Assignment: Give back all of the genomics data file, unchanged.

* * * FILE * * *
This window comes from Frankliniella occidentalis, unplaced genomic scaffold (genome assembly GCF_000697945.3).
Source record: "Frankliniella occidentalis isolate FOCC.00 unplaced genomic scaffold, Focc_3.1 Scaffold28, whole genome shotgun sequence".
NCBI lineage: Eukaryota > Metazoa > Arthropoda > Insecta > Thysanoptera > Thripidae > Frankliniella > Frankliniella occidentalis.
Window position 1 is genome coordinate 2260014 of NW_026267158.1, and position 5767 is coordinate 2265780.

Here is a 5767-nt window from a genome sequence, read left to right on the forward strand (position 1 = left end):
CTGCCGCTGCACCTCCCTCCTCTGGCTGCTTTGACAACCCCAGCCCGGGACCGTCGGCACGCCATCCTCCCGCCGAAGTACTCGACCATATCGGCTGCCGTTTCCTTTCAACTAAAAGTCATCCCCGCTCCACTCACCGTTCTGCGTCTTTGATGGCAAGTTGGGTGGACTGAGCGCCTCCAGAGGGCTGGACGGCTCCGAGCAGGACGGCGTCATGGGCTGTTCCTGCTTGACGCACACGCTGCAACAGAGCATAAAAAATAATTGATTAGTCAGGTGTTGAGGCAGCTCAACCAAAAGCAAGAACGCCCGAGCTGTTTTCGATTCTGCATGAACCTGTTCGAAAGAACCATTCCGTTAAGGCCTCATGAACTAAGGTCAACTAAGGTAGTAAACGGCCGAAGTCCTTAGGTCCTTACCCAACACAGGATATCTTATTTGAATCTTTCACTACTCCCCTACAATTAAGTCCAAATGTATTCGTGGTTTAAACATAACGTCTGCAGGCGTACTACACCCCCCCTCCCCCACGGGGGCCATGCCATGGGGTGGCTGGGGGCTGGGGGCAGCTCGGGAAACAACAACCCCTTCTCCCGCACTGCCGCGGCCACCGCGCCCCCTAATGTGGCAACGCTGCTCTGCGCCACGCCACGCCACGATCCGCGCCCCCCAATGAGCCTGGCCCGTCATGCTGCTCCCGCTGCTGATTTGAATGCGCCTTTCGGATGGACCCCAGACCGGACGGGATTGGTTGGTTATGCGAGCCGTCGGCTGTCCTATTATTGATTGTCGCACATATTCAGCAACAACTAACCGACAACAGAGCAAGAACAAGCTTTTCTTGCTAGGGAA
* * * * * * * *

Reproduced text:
This window comes from Frankliniella occidentalis, unplaced genomic scaffold (genome assembly GCF_000697945.3).
Source record: "Frankliniella occidentalis isolate FOCC.00 unplaced genomic scaffold, Focc_3.1 Scaffold28, whole genome shotgun sequence".
NCBI lineage: Eukaryota > Metazoa > Arthropoda > Insecta > Thysanoptera > Thripidae > Frankliniella > Frankliniella occidentalis.
Window position 1 is genome coordinate 2260014 of NW_026267158.1, and position 5767 is coordinate 2265780.

Here is a 5767-nt window from a genome sequence, read left to right on the forward strand (position 1 = left end):
CTGCCGCTGCACCTCCCTCCTCTGGCTGCTTTGACAACCCCAGCCCGGGACCGTCGGCACGCCATCCTCCCGCCGAAGTACTCGACCATATCGGCTGCCGTTTCCTTTCAACTAAAAGTCATCCCCGCTCCACTCACCGTTCTGCGTCTTTGATGGCAAGTTGGGTGGACTGAGCGCCTCCAGAGGGCTGGACGGCTCCGAGCAGGACGGCGTCATGGGCTGTTCCTGCTTGACGCACACGCTGCAACAGAGCATAAAAAATAATTGATTAGTCAGGTGTTGAGGCAGCTCAACCAAAAGCAAGAACGCCCGAGCTGTTTTCGATTCTGCATGAACCTGTTCGAAAGAACCATTCCGTTAAGGCCTCATGAACTAAGGTCAACTAAGGTAGTAAACGGCCGAAGTCCTTAGGTCCTTACCCAACACAGGATATCTTATTTGAATCTTTCACTACTCCCCTACAATTAAGTCCAAATGTATTCGTGGTTTAAACATAACGTCTGCAGGCGTACTACACCCCCCCTCCCCCACGGGGGCCATGCCATGGGGTGGCTGGGGGCTGGGGGCAGCTCGGGAAACAACAACCCCTTCTCCCGCACTGCCGCGGCCACCGCGCCCCCTAATGTGGCAACGCTGCTCTGCGCCACGCCACGCCACGATCCGCGCCCCCCAATGAGCCTGGCCCGTCATGCTGCTCCCGCTGCTGATTTGAATGCGCCTTTCGGATGGACCCCAGACCGGACGGGATTGGTTGGTTATGCGAGCCGTCGGCTGTCCTATTATTGATTGTCGCACATATTCAGCAACAACTAACCGACAACAGAGCAAGAACAAGCTTTTCTTGCTAGGGAA